Voter approval of Measure 1 in November 2018 was the most important step in mandating state government ethics. With its passage and initial action by the Legislature, it’s now Article XIV of the North Dakota Constitution.
The key aspect of the measure to many North Dakotans was the creation of an Ethics Commission to review complaints related to ethical issues outlined in the measure. The state was given three years to fully implement Article XIV.
The Tribune editorial board believes many North Dakotans may not realize the importance of this three-year process. It will determine whether the spirit of the constitutional measure is followed.
While the Tribune didn’t support passage of Measure 1, we believe legislators should adhere to the measure as they implement it.
The Legislature’s interim Judiciary Committee has launched a two-year study of provisions in the constitutional amendment. Members of the Ethics Commission have been selected and the first meetings held. The Ethics Commission members still need to adopt rules on how they will operate.
Those rules will outline the types of complaints they will handle. Until the rules are adopted, they aren’t in position to handle complaints. They have received at least two complaints they declined to consider.
Sponsors of Measure 1, North Dakotans for Public Integrity, allowed for three years with final implementation during the 2021 legislative session. The sponsors are working to guarantee that legislators comply with provisions of the measure.
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Last week the interim Judiciary Committee heard testimony on the impact of “dark money” in elections. Article XIV requires disclosure of the “ultimate and true source” of money spent to influence elections.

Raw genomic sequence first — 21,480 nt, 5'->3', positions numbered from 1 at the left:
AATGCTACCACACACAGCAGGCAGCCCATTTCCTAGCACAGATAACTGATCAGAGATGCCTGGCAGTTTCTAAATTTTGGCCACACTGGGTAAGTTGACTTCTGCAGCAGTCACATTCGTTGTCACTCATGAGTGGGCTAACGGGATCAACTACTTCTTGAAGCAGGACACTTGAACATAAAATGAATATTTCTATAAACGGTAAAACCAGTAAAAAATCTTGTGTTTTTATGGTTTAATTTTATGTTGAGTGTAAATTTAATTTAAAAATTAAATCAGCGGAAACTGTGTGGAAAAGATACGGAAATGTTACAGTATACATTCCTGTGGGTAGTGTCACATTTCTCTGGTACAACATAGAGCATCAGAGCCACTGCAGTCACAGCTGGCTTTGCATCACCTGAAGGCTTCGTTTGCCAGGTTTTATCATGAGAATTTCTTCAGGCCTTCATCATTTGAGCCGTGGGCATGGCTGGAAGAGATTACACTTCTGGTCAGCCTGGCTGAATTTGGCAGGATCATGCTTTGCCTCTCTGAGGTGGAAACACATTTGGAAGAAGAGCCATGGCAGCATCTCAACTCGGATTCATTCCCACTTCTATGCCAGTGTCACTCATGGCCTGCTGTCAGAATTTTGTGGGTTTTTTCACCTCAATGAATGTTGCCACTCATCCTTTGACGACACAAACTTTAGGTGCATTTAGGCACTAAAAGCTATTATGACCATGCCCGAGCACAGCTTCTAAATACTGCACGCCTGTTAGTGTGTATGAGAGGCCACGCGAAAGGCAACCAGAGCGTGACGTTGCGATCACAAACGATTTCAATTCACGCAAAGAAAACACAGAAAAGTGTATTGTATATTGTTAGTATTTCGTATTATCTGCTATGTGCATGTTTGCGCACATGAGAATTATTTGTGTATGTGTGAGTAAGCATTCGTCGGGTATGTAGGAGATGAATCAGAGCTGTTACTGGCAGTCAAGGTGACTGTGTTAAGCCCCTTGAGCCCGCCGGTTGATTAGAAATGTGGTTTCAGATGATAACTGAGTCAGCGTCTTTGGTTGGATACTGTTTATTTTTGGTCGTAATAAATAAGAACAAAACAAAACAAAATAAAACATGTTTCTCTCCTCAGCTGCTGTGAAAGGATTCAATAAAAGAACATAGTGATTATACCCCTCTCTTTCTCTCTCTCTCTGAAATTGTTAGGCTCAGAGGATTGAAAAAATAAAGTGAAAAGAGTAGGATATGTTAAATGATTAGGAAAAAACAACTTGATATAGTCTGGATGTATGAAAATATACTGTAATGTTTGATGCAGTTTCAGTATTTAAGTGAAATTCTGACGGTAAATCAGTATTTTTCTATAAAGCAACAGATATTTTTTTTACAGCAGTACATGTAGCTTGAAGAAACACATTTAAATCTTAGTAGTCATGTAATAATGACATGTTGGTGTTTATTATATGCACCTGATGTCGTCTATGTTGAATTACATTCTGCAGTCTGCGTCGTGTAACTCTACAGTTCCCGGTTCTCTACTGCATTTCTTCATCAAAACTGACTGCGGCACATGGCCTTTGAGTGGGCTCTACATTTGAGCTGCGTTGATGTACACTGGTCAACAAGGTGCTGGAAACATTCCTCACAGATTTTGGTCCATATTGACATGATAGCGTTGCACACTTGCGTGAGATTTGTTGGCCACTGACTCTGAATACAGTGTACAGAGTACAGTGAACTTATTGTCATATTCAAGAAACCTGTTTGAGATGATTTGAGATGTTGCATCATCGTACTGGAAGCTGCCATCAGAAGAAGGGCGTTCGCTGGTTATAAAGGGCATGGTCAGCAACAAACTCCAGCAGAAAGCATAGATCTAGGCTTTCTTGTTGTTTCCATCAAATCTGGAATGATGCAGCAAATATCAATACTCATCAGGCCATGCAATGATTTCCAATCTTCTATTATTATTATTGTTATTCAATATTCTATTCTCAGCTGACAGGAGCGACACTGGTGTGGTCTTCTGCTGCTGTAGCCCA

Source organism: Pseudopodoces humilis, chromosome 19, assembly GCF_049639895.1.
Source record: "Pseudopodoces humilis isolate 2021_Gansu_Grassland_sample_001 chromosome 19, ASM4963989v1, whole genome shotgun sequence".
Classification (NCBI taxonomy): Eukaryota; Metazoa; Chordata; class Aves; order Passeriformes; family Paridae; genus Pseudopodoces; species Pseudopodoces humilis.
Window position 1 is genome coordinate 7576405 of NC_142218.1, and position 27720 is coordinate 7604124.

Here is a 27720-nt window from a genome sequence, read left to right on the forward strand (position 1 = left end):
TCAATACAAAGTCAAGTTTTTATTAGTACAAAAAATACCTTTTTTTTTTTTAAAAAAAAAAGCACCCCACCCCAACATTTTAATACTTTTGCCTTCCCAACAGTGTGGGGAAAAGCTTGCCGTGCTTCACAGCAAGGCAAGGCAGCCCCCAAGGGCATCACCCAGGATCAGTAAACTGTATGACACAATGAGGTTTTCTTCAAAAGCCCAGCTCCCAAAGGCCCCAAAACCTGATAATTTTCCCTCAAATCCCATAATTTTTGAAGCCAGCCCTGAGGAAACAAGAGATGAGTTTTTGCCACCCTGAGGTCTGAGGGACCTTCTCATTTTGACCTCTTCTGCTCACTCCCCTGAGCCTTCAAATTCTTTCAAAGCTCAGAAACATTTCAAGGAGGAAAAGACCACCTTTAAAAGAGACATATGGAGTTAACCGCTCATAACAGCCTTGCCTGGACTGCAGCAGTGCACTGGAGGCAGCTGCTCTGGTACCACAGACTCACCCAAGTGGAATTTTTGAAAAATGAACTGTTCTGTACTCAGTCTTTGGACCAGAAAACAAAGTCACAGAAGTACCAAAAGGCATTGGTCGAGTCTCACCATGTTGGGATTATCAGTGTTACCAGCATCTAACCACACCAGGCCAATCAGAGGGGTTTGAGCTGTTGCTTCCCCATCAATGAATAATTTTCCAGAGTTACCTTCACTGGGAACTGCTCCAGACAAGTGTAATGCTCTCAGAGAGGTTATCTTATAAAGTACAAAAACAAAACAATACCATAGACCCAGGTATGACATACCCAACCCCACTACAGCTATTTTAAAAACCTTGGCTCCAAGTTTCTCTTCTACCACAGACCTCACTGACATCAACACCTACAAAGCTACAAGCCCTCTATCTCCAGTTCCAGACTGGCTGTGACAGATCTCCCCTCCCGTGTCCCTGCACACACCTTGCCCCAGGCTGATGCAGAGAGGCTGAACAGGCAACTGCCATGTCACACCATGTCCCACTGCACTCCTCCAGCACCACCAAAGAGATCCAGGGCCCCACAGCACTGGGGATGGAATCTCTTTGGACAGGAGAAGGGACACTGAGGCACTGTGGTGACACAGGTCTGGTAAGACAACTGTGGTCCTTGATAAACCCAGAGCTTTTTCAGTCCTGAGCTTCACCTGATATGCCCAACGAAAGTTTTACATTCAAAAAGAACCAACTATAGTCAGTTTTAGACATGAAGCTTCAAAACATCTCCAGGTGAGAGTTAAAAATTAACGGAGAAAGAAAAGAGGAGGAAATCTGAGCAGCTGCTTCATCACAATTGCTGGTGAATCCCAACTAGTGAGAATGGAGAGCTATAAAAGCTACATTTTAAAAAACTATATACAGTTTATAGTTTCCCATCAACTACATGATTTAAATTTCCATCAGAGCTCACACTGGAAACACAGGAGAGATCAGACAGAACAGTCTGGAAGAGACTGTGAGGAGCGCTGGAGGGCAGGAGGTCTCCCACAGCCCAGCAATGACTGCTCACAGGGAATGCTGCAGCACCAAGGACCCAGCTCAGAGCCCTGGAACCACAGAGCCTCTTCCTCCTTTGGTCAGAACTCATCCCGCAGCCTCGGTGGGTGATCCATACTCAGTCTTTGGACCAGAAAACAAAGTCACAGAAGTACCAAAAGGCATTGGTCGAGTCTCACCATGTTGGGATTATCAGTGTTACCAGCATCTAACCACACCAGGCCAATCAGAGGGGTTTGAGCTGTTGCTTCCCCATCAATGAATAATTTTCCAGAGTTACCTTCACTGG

Rob Cook, a former Republican state representative in Montana, told the Tribune editorial board how he thinks dark money changed the Montana Legislature over a number of years resulting in a heavily Republican body.
He noted how a few people could create groups with “lovely sounding names” to pay for advertising and mailers to support candidates or measures. While the groups’ names might sound impressive, there were few people involved. Dark money opponents who testified before the committee last week encouraged the committee to follow Article XIV’s requirements on campaign finance disclosure.
During the interim, the Judiciary Committee will be examining many other aspects of Article XIV. We disagree with those who argue that the state doesn’t have any problems with elections.
Supporters of ballot measures have been criticized for going out of state for funding. The source of funding was an issue in the Senate race between Kevin Cramer and Heidi Heitkamp last year.
The District 47 Republican primary in Bismarck in 2018 took an ugly turn with Rep. George Keiser and challenger Duane Sand filing police reports against each other. The cases were dropped, and Sand lost the primary to Keiser and Rep. Larry Klemin.
Article XIV could have provided an avenue for the candidates to resolve their dispute.
Voters demonstrated their desire for Measure 1 and for transparency and accountability of state officials. Measure 1, or now Article XIV, provides resident taxpayers with the standing to sue the Legislature, Ethics Commission or any other entity if the rights in Article XIV aren’t implemented.
That gives the public some clout that the Tribune hopes isn’t necessary to use. We believe the Legislature needs to work with stakeholders to implement Article XIV in a satisfactory manner. Doing so will benefit everyone.